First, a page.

Dullien (2013) suggested a scheme based on the payroll tax, insuring directly the unemployed across Europe and giving rise to a specific European fund which could run surpluses and deficits, according to the needs, therefore including the possibility of issuing debt.
Dolls et al. (2014) analysed different alternatives for a common unemployment insurance system for the euro area, quantifying the trade-off between stabilisation effects and degree of cross-country transfers. They suggested that contingent benefits could limit the degree of cross-country redistribution but might also reduce the desired insurance effects.
Beblavy and Maselli (2014) proposed a scheme open to all EU countries, not restricted to the euro area, of a maximum duration of 12 months, triggered by an increase of 2 % of the difference between the unemployment rate and the NAWRU, and include a clawback mechanism to prevent permanent transfers.
In 2014, the debate on automatic stabilisers entered the political arenaFootnote 5 feeding into the considerations of EMU reconstruction. The French Ministries of Finance and Economy published a brief in June 2014 (Trésor Economics 2014) supporting the establishment of common basic unemployment insurance, to consolidate euro area integration, improve the macroeconomic and financial stabilisation and move towards enhanced coordination of labour market policies. They suggested that such a scheme would need to be implemented in stages.
In November 2014, the Bank of Italy published a paper identifying the broad characteristics that a shock absorber based on unemployment should have in order to be incentive-compatible and politically feasible (Brandolini et al. 2014). The study derives empirically the combination of activation thresholds, experience rating, eligibility criteria and benefit generosity to define such a system giving rise to macro-cross-national transfers, activated by a trigger and with partial experience rating. The results of the simulations conducted suggest that even systems that do not redistribute resources between countries can have a considerable stabilisation impact in the medium run.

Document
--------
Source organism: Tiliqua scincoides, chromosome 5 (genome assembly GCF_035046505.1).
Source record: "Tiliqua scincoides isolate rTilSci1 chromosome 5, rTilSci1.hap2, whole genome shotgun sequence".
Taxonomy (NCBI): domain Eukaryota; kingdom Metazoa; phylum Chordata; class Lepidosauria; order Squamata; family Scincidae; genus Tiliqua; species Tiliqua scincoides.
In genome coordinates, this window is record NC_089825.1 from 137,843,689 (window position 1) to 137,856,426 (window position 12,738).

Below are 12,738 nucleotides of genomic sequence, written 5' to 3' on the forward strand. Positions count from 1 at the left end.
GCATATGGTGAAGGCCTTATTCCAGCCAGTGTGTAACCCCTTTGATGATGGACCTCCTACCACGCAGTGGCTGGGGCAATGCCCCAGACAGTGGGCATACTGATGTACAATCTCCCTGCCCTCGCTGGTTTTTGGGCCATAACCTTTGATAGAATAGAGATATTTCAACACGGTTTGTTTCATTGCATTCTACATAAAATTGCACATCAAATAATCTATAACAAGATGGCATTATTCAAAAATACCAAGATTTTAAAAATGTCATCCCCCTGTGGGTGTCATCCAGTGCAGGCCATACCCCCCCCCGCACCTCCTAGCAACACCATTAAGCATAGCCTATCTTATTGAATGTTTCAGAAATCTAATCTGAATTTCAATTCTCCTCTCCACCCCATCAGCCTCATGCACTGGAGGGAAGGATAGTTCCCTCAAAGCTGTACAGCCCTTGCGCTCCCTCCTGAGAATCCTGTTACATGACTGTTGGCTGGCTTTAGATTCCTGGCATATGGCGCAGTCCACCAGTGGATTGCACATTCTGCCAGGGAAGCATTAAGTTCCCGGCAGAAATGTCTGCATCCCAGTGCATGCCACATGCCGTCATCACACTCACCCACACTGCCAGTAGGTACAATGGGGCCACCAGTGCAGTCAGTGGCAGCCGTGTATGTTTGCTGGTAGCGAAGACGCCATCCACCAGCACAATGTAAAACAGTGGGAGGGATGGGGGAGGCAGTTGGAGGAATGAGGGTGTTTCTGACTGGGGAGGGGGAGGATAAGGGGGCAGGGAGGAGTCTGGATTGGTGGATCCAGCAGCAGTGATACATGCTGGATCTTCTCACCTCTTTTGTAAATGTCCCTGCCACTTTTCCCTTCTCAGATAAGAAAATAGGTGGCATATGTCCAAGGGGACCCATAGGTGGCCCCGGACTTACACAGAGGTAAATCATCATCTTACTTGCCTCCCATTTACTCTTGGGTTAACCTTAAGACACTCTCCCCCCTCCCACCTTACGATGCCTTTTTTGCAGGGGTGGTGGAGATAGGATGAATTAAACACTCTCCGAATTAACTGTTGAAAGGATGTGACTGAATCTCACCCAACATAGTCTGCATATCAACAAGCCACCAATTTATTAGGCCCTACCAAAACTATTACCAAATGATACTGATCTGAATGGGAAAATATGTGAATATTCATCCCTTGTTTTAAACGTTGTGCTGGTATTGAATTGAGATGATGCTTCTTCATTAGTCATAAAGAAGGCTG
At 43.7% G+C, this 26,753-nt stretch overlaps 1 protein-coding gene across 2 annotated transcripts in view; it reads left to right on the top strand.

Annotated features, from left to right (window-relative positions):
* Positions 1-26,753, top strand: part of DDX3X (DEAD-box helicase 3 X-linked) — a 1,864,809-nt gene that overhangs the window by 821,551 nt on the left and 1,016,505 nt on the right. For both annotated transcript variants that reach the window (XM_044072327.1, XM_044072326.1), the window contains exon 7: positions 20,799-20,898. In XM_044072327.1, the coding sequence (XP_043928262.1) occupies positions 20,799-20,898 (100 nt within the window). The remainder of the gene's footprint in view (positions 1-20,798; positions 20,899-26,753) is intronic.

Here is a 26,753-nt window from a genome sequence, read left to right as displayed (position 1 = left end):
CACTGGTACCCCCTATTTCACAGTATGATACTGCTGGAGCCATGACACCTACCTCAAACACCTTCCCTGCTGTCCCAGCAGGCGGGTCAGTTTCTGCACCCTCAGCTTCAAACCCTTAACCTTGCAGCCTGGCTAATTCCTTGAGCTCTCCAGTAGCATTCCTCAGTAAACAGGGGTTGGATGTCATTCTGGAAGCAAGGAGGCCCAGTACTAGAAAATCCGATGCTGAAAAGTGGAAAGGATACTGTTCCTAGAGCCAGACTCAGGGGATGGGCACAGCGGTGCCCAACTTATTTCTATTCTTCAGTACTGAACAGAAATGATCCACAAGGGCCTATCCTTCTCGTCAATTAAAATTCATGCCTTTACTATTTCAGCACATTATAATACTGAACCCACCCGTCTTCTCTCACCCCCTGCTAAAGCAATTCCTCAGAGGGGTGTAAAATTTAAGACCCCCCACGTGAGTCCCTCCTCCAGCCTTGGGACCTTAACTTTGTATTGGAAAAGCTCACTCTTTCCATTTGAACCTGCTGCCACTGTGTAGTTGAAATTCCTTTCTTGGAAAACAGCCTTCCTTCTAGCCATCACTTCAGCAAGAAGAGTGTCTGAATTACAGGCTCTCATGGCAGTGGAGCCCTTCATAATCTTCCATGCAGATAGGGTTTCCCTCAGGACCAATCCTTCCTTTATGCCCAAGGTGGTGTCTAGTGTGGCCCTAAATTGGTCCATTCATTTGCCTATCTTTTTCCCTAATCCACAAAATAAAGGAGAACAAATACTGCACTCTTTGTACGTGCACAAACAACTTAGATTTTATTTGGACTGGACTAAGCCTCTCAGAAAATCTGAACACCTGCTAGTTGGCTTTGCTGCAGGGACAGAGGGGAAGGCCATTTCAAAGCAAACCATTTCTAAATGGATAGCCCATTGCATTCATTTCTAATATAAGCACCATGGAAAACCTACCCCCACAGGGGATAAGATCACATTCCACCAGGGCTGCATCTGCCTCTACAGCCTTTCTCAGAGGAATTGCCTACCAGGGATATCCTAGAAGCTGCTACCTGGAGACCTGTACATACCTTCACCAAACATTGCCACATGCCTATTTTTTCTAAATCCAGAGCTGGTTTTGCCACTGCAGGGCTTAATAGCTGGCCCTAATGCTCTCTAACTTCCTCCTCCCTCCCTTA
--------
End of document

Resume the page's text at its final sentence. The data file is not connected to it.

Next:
At the same time, also Deutsche Bank published a research briefing on this topic (Vetter 2014), stressing the problems of “moral hazard” among participating countries, arguing that mechanisms to prevent it would automatically reduce the stabilisation impact of the scheme and that the difficulties to “establish an equilibrium between net contributors and net beneficiaries in the long term” would reduce the chances of political acceptance.
In 2015, the European Commission has launched a major study to examine details and explore possible implications of EMU unemployment insurance.
In October 2015, the Italian Minister of Finance has stressed the need for “a European mechanism to mitigate the cyclical unemployment and its consequences” (Padoan 2015) and specifically proposed an unemployment insurance scheme, which would be feasible within the limits of the current treaties (MEF 2015). Such a scheme would increase convergence in labour market regulation, consolidate medium-term growth and prevent hysteresis effects. The key point of the Italian proposal is its sense of urgency accompanied by the argument that “such an instrument could be established without treaty changes”.